West Suffolk Wolves head coach left baffled by alteration in indoor sports restrictions
West Suffolk Wolves head coach Darren Johnson has voiced strong concerns about the impact of losing players from their sport as a result of what he sees as baffling new pandemic restrictions on indoor sports.
The Prime Minister’s address to the nation on September 22 laid down that sports taking place indoors at a non-elite level would no longer be exempt from the rule of six. It later became apparent that under-18s would be exempt.
It means West Suffolk Wolves’ newly-assembled senior women’s team, which had been accepted into Basketball England’s National League for the upcoming season, cannot run for 2020/21 along with the club’s senior men’s side.
Meanwhile, the club’s age group sides can carry on as usual when the season starts next month. But the under-18 boys and girls’ teams face having players banned from being involved once they turn 18, as long as the current restrictions are in place.
“For the National League Conference, which we play in, it is classed as non-elite, unlike the Premier, so you can be 17 and play in both but as soon as you get to 18 in one you have to stop playing while in the other you don’t. How can they do that? It’s crazy,” said Johnson, who is also head coach of County Upper School’s basketball academy, based at the same Bury St Edmunds venue, which does play in elite leagues.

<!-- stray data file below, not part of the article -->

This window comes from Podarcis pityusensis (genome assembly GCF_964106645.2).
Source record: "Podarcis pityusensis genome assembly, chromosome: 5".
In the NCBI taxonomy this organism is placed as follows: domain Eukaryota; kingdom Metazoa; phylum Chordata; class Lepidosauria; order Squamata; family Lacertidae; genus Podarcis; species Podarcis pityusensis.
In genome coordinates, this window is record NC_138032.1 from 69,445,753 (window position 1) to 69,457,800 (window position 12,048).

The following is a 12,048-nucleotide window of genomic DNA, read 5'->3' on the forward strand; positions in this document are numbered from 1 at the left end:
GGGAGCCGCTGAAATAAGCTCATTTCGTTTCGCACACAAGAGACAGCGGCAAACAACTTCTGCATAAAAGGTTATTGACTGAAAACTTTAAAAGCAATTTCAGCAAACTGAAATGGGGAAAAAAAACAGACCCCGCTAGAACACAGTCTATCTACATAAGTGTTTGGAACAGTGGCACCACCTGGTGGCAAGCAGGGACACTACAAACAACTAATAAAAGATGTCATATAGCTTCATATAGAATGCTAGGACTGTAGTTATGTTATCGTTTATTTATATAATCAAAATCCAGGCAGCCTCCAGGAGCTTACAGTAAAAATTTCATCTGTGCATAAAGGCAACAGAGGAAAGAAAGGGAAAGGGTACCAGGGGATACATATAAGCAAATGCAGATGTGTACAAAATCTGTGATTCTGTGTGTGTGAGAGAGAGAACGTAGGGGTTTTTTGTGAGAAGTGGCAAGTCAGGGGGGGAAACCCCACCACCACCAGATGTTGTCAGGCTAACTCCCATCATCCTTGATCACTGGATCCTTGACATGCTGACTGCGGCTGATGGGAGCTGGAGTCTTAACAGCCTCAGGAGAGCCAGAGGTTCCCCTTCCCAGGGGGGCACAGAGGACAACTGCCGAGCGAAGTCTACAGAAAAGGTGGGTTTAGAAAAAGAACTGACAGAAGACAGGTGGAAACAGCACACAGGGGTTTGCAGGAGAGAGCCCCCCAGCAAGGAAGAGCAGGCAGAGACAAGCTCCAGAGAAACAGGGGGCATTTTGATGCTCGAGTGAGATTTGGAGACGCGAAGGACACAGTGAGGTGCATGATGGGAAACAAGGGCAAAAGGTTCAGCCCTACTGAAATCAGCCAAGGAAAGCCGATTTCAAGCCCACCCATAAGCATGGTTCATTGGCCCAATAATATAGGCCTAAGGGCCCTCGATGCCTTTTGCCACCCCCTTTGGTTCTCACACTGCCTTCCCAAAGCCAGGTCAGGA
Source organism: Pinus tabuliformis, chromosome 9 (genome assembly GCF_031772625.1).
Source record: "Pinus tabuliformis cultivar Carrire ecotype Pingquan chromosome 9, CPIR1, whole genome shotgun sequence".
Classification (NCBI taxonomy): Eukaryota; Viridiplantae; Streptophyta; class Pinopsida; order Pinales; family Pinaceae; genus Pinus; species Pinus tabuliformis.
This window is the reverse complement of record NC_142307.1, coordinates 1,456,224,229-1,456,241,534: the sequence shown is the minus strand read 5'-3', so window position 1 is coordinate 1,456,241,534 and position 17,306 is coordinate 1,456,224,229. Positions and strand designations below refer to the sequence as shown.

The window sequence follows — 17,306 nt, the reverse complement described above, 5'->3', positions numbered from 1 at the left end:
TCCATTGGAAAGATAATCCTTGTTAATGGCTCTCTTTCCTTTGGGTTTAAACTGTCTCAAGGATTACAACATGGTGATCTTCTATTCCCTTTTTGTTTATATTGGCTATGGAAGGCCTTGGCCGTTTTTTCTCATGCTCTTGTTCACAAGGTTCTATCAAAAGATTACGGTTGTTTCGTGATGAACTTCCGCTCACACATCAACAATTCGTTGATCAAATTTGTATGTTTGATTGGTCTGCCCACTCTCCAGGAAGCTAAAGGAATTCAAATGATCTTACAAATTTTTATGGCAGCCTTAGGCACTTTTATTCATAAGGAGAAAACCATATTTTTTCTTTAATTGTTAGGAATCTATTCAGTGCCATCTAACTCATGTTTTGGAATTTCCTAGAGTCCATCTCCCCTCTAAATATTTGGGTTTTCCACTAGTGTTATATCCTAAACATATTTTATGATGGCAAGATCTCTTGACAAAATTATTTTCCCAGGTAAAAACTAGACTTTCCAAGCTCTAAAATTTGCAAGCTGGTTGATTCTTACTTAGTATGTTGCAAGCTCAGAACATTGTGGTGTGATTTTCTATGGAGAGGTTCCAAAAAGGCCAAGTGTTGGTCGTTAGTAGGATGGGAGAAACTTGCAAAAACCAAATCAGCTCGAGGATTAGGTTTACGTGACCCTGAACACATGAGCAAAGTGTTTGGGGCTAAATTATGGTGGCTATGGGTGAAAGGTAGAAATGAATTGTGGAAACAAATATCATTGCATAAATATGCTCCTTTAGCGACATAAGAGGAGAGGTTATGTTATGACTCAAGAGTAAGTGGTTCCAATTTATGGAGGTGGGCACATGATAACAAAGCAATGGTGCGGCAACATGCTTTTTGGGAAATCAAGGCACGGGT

“I have a player who is 18 in November and we start at the beginning of November, so they play say three games and then cannot play!
“I think it is unfair on the players who are working hard in pre-season to then have their season cut short all because of their age changing, I just do not get it.
“At least if they are starting a season give them the chance to finish it.
“Some of these 18-year-olds will be looking to go to American colleges and their video footage, which the coaches pick them from, will be limited.”
Anybody who is over 17 being effectively banned from playing indoors, with matches seeing five on each team plus replacements, is something he thinks could have a real damaging long-term effect on the sport.
“In this time off they might start different hobbies or find another sport which is allowed, such as badminton or swimming or an outdoor sport,” he said.
“It will make it hard for people to come back, though I’m sure a hardcore will still.”
Basketball England’s latest update, issued on October 2 on their website, confirms that ‘non-elite players who turn 18 during the season cannot play under the Government rules once they become adults’.
In a statement included on the website article, Basketball England CEO Stewart Kellett said: “Since the Government’s disappointing decision we have been working hard with Sport England, the Department of Culture, Media and Sport (DCMS), partners and the NGBs of other indoor team sports to seek a fair, safe and consistent way forward for everyone in our game.”